As we hunker down for the winter, we’re celebrating a home comfort essential – the dressing gown.

The housecoat has a long history. Kimonos of Japan and Banyans of the province of Gujarat, India, act as a precursor to the dressing gown as we know it today. During the 17th and 18th centuries, they became popular among the wealthy in Europe, introduced by Silk Road traders. Often made from expensive fabrics such as silk and velvet, they were worn over nightshirts and as loungewear in the privacy of one’s home.


Hitchcock’s 1951 film Strangers on a Train.

This symbol of luxury continued up until the early 20th Century, as movie stars and celebrities donned them on screens and in photographs. They became aspirational, and soon people of all backgrounds were wearing them, especially as they began to be made in more practical materials, such as cotton and wool, worn as a comfortable garment of daily life. The 1930s dressing gowns and housecoats from the archive are examples of this, made from blankets in check and geometric patterns, a style popularised in America.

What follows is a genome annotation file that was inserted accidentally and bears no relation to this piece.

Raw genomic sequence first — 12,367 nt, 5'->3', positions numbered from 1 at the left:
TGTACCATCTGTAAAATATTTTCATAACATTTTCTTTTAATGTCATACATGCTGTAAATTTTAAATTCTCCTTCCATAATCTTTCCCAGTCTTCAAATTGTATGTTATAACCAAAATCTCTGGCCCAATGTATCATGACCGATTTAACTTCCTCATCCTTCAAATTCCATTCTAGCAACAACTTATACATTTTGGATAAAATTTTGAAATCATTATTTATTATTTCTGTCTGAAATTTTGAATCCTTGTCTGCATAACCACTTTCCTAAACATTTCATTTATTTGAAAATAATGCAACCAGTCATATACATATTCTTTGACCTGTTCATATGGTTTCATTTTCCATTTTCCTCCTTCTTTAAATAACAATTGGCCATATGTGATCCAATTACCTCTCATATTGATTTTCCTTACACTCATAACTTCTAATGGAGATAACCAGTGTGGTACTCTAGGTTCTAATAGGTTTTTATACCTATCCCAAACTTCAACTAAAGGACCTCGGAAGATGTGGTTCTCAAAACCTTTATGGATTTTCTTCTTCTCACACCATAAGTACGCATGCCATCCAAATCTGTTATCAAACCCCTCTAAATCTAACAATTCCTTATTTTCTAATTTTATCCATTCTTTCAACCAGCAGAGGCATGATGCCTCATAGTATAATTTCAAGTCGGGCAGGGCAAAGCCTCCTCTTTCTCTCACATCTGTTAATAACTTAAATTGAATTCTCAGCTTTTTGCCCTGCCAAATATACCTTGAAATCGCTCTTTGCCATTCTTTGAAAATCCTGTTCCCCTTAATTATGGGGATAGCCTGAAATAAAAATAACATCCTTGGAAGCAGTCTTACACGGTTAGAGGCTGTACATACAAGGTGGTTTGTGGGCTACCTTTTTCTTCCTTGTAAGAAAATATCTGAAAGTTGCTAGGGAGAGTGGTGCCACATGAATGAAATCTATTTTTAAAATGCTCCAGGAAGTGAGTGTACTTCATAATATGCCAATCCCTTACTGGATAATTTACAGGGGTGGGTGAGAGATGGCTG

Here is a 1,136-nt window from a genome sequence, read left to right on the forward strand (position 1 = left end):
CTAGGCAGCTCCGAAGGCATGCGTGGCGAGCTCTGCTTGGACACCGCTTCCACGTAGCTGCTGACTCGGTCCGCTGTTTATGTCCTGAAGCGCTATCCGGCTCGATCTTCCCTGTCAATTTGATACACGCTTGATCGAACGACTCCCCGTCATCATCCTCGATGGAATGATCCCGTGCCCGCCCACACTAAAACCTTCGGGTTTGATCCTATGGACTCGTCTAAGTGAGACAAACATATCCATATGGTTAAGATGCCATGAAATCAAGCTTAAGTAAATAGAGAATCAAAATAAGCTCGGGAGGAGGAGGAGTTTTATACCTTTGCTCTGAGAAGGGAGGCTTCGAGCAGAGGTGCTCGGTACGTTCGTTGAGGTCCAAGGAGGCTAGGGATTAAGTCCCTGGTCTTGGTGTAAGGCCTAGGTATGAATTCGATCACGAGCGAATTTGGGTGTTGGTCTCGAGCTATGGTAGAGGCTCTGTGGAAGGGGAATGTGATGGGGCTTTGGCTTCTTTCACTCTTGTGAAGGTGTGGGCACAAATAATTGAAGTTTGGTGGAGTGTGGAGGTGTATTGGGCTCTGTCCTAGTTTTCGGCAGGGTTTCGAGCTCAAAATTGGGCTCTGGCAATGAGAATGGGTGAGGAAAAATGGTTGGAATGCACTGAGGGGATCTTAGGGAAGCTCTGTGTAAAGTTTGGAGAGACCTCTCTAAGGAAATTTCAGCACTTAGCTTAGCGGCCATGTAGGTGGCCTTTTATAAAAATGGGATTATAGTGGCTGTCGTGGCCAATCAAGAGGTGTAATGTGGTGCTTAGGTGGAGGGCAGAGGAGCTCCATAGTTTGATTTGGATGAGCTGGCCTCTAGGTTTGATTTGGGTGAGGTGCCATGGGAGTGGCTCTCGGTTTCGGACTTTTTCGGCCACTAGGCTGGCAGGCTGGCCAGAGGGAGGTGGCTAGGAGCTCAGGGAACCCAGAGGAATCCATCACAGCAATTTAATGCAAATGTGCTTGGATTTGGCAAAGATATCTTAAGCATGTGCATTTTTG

These gowns have taken on many forms… T-shaped banyans worn by Indian merchants; close-fitting morning coats in the west in the 19th century; shorter versions were introduced with the popularisation of Turkish tobacco to create smoking coats, worn to protect clothing from the smell of a pipe; house coats worn around the house as chores were carried out; to today’s moniker of ‘dressing gown’, worn between waking up and getting dressed.